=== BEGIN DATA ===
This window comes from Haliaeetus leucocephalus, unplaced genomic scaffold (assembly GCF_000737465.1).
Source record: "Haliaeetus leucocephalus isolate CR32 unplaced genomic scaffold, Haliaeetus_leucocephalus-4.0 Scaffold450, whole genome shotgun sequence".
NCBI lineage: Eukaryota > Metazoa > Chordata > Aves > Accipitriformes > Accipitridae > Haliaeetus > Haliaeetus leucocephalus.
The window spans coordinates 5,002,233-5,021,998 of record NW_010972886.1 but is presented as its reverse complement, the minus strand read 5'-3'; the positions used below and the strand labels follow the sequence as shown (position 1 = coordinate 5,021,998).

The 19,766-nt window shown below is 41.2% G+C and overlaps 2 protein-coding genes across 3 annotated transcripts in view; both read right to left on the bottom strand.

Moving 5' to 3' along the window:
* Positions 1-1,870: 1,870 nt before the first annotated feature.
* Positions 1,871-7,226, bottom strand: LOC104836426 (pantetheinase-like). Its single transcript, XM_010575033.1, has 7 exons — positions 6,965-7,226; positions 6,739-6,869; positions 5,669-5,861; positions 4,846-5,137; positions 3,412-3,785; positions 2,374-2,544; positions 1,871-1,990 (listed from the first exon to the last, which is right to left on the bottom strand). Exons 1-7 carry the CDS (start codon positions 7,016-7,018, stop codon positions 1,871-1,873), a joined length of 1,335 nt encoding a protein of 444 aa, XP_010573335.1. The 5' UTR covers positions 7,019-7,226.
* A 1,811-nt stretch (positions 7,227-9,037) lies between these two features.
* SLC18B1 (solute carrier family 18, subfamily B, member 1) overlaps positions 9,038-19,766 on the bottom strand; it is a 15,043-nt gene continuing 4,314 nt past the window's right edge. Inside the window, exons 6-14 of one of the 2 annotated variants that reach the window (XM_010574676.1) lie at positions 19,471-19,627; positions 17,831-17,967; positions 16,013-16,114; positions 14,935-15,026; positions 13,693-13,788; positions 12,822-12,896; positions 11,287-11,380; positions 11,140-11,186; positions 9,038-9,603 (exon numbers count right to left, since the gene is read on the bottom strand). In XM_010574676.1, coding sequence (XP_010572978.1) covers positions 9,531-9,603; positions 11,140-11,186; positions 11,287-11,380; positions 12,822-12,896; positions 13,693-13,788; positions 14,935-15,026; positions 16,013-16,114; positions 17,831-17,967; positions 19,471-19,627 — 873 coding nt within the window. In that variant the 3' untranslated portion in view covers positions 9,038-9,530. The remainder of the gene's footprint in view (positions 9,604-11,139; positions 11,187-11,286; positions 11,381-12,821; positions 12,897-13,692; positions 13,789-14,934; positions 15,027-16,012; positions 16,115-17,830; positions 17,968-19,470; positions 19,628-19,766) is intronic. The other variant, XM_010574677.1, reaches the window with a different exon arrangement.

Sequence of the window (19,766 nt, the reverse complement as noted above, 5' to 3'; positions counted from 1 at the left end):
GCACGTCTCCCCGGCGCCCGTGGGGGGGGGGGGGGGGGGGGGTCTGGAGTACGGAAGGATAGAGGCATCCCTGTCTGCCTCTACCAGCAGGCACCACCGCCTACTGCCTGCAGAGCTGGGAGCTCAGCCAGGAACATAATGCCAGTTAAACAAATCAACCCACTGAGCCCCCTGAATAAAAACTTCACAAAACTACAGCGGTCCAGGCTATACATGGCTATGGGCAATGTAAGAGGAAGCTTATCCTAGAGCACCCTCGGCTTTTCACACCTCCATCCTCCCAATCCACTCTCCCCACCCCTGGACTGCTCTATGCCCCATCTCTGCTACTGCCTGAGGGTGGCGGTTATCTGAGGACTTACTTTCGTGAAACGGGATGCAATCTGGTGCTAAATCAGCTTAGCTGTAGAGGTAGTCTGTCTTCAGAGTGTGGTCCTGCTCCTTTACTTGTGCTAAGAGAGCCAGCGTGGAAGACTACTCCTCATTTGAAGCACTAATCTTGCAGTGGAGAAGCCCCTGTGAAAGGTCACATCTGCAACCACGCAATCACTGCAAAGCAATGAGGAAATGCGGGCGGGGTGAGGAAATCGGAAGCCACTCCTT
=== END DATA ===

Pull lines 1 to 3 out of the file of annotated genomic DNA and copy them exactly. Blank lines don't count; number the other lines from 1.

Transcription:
This window comes from Haliaeetus leucocephalus, unplaced genomic scaffold (assembly GCF_000737465.1).
Source record: "Haliaeetus leucocephalus isolate CR32 unplaced genomic scaffold, Haliaeetus_leucocephalus-4.0 Scaffold450, whole genome shotgun sequence".
NCBI lineage: Eukaryota > Metazoa > Chordata > Aves > Accipitriformes > Accipitridae > Haliaeetus > Haliaeetus leucocephalus.